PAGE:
The big picture
The global growth in electrical vehicles was projected to reach $561.3 billion U.S. in 2023 and near double to $906.7 billion U.S. by 2028 with 17.07 million vehicles on the road by 2028, according to [research firm] Statista. There are also powerful governmental drives already in place that are changing the landscape, like California’s greenwashing regulations that came into effect on Jan. 1. That has been underpinned by a societal wave that broadly favors action, despite the inevitable costs involved, that mitigates the worst effects of climate change.

That same sentiment is clearly something construction is tapping into if our survey is anything to go by. When we went to the industry, 49 percent said sustainability would be a key concern for them over the next five years, with 28 percent stating it to be “very important.” To put that in context, only 20 percent said it was “not important at all.”

While that represents a decrease from the same survey in 2021 when 33 percent considered it to be “very important,” the impacts of the COVID crisis, the war in Ukraine and a cost of living crisis that swept through the globe for much of 2022 and 2023 have un- doubtedly weighed heavily on sentiment.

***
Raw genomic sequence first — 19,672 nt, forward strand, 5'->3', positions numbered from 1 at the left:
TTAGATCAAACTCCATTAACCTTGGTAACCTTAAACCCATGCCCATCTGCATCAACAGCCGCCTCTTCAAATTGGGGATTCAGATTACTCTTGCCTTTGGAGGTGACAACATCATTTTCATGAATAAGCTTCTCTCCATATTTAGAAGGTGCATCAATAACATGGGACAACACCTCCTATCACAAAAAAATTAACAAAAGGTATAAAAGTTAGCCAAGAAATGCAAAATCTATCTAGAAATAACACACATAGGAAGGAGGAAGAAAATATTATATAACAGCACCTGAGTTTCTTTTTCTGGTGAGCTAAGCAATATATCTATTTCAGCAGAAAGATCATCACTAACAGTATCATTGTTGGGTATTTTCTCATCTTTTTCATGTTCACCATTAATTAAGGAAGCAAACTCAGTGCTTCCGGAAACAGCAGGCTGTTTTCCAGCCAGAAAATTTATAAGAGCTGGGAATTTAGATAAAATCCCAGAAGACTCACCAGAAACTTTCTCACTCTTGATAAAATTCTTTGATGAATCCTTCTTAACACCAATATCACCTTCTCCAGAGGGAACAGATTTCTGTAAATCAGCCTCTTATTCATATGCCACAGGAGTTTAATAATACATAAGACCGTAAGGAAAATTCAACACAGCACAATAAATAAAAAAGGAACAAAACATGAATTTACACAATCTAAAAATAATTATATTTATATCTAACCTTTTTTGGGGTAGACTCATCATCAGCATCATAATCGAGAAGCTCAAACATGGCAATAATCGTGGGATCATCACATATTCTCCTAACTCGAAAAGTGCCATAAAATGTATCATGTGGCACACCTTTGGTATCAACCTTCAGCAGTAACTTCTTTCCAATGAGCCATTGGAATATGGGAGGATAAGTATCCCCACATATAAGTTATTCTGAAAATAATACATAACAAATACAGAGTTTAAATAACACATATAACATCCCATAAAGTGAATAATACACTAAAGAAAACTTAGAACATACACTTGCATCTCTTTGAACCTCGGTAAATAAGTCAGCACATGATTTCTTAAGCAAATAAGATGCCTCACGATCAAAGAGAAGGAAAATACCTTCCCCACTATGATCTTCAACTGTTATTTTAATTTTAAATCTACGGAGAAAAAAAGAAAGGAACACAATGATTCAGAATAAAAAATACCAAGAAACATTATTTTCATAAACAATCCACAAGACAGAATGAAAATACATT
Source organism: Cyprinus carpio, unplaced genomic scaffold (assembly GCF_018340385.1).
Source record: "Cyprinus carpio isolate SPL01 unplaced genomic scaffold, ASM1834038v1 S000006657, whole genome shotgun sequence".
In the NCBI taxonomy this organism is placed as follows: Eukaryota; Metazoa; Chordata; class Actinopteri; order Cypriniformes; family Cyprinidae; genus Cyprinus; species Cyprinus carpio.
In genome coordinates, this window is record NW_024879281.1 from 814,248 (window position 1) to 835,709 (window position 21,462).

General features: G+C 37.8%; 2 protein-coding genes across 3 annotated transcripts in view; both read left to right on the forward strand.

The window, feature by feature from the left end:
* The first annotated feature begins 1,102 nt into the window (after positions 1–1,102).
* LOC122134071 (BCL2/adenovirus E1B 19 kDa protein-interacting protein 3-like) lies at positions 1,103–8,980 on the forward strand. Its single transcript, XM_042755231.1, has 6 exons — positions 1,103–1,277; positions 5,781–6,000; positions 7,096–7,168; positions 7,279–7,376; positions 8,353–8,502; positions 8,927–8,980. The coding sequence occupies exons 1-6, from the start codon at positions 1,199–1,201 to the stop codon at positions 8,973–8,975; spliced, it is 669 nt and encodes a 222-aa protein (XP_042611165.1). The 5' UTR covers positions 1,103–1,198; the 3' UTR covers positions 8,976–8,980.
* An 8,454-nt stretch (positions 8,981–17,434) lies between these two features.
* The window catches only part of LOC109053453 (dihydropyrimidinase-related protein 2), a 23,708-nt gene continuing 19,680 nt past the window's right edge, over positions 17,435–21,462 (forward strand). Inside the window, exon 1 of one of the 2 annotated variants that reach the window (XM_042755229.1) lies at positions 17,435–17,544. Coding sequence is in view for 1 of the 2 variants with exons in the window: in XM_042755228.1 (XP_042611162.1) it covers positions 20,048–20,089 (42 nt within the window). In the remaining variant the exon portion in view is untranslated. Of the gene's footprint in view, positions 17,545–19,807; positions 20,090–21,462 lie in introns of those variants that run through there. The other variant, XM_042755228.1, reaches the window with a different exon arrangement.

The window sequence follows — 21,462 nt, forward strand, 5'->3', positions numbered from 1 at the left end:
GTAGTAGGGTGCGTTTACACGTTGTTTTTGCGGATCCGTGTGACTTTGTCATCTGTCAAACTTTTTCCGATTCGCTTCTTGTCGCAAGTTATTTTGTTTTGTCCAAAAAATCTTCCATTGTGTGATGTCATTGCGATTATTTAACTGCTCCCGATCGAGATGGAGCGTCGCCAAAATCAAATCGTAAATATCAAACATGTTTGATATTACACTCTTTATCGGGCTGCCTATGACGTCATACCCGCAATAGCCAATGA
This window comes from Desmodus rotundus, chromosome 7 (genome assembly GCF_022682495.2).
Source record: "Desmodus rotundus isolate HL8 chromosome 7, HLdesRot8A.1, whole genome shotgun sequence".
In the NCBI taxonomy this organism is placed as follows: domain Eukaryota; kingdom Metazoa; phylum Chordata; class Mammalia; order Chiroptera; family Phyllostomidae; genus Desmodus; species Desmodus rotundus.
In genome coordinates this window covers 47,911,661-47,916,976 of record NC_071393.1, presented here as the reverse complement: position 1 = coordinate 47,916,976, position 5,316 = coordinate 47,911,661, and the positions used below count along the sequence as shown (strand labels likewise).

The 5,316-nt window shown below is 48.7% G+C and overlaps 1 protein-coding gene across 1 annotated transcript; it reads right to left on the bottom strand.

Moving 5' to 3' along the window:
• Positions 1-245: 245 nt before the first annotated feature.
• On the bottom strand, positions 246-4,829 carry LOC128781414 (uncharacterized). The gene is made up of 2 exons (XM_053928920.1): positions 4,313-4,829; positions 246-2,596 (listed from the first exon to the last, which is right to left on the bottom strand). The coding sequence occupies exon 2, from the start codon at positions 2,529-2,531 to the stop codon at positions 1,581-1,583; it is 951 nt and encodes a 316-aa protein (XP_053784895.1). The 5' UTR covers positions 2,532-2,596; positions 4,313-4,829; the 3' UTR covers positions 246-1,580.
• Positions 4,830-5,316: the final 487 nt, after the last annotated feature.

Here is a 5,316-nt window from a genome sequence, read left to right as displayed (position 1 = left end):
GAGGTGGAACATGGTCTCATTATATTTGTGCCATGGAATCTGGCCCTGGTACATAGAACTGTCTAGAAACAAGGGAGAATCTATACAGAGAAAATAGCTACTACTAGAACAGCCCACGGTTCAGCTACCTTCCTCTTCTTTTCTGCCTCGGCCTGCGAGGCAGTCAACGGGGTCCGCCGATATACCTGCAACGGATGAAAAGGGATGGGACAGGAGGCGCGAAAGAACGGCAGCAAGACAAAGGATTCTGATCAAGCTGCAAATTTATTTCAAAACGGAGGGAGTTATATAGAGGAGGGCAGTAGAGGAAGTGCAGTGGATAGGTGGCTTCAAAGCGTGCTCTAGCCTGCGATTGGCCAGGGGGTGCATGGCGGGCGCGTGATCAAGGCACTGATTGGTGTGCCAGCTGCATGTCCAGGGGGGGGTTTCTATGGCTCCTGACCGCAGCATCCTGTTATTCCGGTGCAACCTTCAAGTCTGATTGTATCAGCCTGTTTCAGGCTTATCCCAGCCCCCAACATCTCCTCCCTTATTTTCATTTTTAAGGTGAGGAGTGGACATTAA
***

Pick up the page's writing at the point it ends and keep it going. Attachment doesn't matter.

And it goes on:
But it has not gone unnoticed that there has been a mood swing in North America

In the last 12 to 24 months. Virginia-headquartered engineering and construction company Bechtel has, for example, firmly established the circular principle at the heart of its sustainability strategy and plans to cut its emissions by 25 percent in the next two years, with hard-and-fast KPIs in place.

Setting a benchmark
While those targets may seem crazy, what Bechtel is doing alongside similar-thinking construction companies is setting a benchmark for the industry to follow. And that standard appears to be infectious, all-consuming and potentially pivotal in accelerating a battle against emissions that, if delivered, could see swathes of the sector fall into line with the UN’s 2030 targets with time to spare.

That culture already exists in much of Europe, led in particular by the Nordic economies. With local government legislation providing the “stick” and the industry’s self-imposed desire to be better acting as the “carrot,” the catalyzing effects of that sentiment are already apparent.

We’ve seen that in the types of machinery being purchased, the transmission of ownership and responsibility to individual machine operators and the long- term battle against downtime that has coalesced into a powerful and magnetic industry-wide movement. With construction estimated to be responsible for about 37 percent of all global emissions, according to a UN report in 2021, a parallel transformation in the industry would be, to put it mildly, timely.

There seems little doubt that key stakeholders are at the very least trying to lead such a revolution. And when dominoes fall, they can fall quickly especially when all the building blocks are in place. It looks like they could be. 

Trackunit is a global supplier of telematics and emiisions-tracking technology.